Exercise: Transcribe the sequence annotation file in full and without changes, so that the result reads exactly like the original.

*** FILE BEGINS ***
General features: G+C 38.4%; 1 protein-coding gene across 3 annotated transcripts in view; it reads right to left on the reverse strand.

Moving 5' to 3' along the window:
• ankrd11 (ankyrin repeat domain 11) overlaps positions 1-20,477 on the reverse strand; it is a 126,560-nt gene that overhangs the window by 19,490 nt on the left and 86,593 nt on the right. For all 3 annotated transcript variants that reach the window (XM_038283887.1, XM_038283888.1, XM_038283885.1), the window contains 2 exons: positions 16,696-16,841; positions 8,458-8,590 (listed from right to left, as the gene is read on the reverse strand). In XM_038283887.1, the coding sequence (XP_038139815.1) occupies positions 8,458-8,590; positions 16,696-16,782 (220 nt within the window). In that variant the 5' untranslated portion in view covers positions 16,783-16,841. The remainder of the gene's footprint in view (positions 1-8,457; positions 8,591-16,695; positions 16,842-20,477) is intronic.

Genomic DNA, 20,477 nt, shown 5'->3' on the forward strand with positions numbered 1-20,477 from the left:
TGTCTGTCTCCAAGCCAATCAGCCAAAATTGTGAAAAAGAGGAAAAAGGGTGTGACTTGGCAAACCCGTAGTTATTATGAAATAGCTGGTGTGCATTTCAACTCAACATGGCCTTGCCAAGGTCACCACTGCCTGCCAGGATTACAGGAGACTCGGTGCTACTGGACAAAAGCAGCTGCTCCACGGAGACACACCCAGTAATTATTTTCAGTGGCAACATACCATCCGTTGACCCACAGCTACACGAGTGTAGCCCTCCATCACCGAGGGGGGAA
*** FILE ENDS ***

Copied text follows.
General features: G+C 38.4%; 1 protein-coding gene across 3 annotated transcripts in view; it reads right to left on the reverse strand.

Moving 5' to 3' along the window:
• ankrd11 (ankyrin repeat domain 11) overlaps positions 1-20,477 on the reverse strand; it is a 126,560-nt gene that overhangs the window by 19,490 nt on the left and 86,593 nt on the right. For all 3 annotated transcript variants that reach the window (XM_038283887.1, XM_038283888.1, XM_038283885.1), the window contains 2 exons: positions 16,696-16,841; positions 8,458-8,590 (listed from right to left, as the gene is read on the reverse strand). In XM_038283887.1, the coding sequence (XP_038139815.1) occupies positions 8,458-8,590; positions 16,696-16,782 (220 nt within the window). In that variant the 5' untranslated portion in view covers positions 16,783-16,841. The remainder of the gene's footprint in view (positions 1-8,457; positions 8,591-16,695; positions 16,842-20,477) is intronic.

Genomic DNA, 20,477 nt, shown 5'->3' on the forward strand with positions numbered 1-20,477 from the left:
TGTCTGTCTCCAAGCCAATCAGCCAAAATTGTGAAAAAGAGGAAAAAGGGTGTGACTTGGCAAACCCGTAGTTATTATGAAATAGCTGGTGTGCATTTCAACTCAACATGGCCTTGCCAAGGTCACCACTGCCTGCCAGGATTACAGGAGACTCGGTGCTACTGGACAAAAGCAGCTGCTCCACGGAGACACACCCAGTAATTATTTTCAGTGGCAACATACCATCCGTTGACCCACAGCTACACGAGTGTAGCCCTCCATCACCGAGGGGGGAA